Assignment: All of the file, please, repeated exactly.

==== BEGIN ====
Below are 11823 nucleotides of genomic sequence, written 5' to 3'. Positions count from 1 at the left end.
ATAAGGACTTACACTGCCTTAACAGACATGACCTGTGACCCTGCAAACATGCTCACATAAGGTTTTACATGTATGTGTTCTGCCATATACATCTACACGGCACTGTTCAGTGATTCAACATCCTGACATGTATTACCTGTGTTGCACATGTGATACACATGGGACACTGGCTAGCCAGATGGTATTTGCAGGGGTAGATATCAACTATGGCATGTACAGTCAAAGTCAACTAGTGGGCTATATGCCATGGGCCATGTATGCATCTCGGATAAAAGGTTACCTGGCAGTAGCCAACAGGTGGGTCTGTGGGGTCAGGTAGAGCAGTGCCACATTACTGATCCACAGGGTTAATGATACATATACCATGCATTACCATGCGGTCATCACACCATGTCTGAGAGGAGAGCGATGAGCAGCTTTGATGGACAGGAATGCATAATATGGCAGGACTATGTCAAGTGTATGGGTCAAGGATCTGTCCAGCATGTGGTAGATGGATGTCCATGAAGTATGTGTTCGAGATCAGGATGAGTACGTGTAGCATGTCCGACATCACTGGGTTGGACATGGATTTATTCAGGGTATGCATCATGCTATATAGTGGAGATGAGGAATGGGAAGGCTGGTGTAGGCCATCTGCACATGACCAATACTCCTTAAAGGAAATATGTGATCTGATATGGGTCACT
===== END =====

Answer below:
Below are 11823 nucleotides of genomic sequence, written 5' to 3'. Positions count from 1 at the left end.
ATAAGGACTTACACTGCCTTAACAGACATGACCTGTGACCCTGCAAACATGCTCACATAAGGTTTTACATGTATGTGTTCTGCCATATACATCTACACGGCACTGTTCAGTGATTCAACATCCTGACATGTATTACCTGTGTTGCACATGTGATACACATGGGACACTGGCTAGCCAGATGGTATTTGCAGGGGTAGATATCAACTATGGCATGTACAGTCAAAGTCAACTAGTGGGCTATATGCCATGGGCCATGTATGCATCTCGGATAAAAGGTTACCTGGCAGTAGCCAACAGGTGGGTCTGTGGGGTCAGGTAGAGCAGTGCCACATTACTGATCCACAGGGTTAATGATACATATACCATGCATTACCATGCGGTCATCACACCATGTCTGAGAGGAGAGCGATGAGCAGCTTTGATGGACAGGAATGCATAATATGGCAGGACTATGTCAAGTGTATGGGTCAAGGATCTGTCCAGCATGTGGTAGATGGATGTCCATGAAGTATGTGTTCGAGATCAGGATGAGTACGTGTAGCATGTCCGACATCACTGGGTTGGACATGGATTTATTCAGGGTATGCATCATGCTATATAGTGGAGATGAGGAATGGGAAGGCTGGTGTAGGCCATCTGCACATGACCAATACTCCTTAAAGGAAATATGTGATCTGATATGGGTCACT